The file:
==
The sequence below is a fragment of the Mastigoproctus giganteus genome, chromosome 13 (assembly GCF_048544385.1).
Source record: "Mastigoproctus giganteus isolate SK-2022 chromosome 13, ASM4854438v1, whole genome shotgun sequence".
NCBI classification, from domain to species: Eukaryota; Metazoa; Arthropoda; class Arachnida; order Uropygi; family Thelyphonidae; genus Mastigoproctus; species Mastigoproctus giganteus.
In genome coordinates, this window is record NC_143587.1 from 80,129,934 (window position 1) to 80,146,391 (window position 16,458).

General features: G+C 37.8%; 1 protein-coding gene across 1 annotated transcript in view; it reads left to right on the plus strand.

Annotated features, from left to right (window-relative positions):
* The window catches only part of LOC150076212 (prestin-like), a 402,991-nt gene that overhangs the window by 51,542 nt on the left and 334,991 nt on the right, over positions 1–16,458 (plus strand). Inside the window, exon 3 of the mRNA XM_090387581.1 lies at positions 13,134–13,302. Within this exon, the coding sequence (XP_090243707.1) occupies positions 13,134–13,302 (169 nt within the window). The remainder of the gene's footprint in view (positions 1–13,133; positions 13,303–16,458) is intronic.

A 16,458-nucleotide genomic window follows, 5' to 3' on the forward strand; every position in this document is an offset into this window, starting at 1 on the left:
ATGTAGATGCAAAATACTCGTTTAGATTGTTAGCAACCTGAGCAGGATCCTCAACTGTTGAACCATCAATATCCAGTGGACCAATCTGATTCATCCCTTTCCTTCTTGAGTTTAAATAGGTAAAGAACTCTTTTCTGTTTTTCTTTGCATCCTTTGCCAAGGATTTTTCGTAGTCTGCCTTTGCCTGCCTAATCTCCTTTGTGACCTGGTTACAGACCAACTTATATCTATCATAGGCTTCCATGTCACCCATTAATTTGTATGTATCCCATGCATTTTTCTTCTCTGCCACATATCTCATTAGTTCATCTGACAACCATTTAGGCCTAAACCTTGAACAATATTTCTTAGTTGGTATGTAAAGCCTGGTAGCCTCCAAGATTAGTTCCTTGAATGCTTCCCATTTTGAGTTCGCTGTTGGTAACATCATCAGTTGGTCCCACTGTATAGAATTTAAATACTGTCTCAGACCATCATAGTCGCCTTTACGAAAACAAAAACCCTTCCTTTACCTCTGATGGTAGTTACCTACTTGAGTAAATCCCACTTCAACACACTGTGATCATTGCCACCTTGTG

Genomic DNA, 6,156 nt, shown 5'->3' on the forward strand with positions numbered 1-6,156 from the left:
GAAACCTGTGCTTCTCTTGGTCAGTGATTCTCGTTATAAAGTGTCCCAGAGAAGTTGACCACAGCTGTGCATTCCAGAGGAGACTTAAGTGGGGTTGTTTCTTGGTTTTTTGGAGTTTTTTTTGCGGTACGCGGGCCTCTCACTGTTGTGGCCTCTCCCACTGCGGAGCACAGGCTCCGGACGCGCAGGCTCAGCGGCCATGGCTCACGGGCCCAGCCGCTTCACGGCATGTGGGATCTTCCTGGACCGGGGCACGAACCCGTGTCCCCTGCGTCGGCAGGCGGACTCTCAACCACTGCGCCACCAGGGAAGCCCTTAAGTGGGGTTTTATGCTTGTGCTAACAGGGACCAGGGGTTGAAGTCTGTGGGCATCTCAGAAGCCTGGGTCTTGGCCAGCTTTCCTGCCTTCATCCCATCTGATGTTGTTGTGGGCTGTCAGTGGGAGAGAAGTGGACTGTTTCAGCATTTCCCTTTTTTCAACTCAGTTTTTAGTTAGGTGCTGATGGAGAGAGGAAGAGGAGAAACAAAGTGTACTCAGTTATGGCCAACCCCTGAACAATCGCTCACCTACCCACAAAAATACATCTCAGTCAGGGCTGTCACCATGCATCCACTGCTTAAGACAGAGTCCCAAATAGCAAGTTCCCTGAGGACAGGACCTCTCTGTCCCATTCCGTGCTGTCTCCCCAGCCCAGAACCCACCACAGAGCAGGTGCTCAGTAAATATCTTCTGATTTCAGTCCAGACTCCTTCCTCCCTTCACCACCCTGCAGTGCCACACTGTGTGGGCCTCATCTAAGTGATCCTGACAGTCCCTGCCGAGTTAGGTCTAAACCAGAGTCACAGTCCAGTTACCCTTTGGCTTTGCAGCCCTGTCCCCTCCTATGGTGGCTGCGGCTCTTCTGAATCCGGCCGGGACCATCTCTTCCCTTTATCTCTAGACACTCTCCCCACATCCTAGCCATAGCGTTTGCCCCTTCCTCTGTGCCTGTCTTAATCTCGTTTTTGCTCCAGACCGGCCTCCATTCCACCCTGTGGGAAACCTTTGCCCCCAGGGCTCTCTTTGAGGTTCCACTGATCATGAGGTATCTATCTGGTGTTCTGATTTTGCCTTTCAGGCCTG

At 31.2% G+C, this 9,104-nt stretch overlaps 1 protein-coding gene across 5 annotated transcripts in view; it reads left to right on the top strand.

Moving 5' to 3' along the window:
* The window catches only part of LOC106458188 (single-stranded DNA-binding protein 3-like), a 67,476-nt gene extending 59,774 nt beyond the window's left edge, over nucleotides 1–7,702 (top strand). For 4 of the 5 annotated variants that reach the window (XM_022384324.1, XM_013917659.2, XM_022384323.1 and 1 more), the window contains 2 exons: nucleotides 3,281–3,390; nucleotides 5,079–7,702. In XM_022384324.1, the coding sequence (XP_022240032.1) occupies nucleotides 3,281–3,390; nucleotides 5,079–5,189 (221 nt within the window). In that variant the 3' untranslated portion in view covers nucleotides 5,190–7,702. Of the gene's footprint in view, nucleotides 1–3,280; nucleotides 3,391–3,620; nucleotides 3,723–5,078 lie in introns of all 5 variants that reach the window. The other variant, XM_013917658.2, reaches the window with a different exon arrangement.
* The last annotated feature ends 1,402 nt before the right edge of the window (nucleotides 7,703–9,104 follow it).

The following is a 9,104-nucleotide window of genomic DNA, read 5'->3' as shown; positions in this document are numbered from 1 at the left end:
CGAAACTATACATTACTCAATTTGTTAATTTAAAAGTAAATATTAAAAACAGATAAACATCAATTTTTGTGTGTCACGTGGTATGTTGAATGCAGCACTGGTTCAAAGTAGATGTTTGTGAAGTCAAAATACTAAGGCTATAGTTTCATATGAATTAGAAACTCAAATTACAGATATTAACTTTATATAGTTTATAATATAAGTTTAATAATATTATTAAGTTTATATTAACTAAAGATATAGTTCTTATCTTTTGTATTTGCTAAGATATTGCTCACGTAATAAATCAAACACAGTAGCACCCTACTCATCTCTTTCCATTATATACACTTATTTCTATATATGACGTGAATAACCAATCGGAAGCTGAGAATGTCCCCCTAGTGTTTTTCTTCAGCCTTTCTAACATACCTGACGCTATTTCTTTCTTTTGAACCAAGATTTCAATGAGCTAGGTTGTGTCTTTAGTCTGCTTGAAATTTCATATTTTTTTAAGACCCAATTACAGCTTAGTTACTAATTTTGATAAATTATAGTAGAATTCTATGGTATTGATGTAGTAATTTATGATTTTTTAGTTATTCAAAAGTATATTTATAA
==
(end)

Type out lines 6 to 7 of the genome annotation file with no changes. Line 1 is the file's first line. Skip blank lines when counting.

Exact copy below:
Annotated features, from left to right (window-relative positions):
* The window catches only part of LOC150076212 (prestin-like), a 402,991-nt gene that overhangs the window by 51,542 nt on the left and 334,991 nt on the right, over positions 1–16,458 (plus strand). Inside the window, exon 3 of the mRNA XM_090387581.1 lies at positions 13,134–13,302. Within this exon, the coding sequence (XP_090243707.1) occupies positions 13,134–13,302 (169 nt within the window). The remainder of the gene's footprint in view (positions 1–13,133; positions 13,303–16,458) is intronic.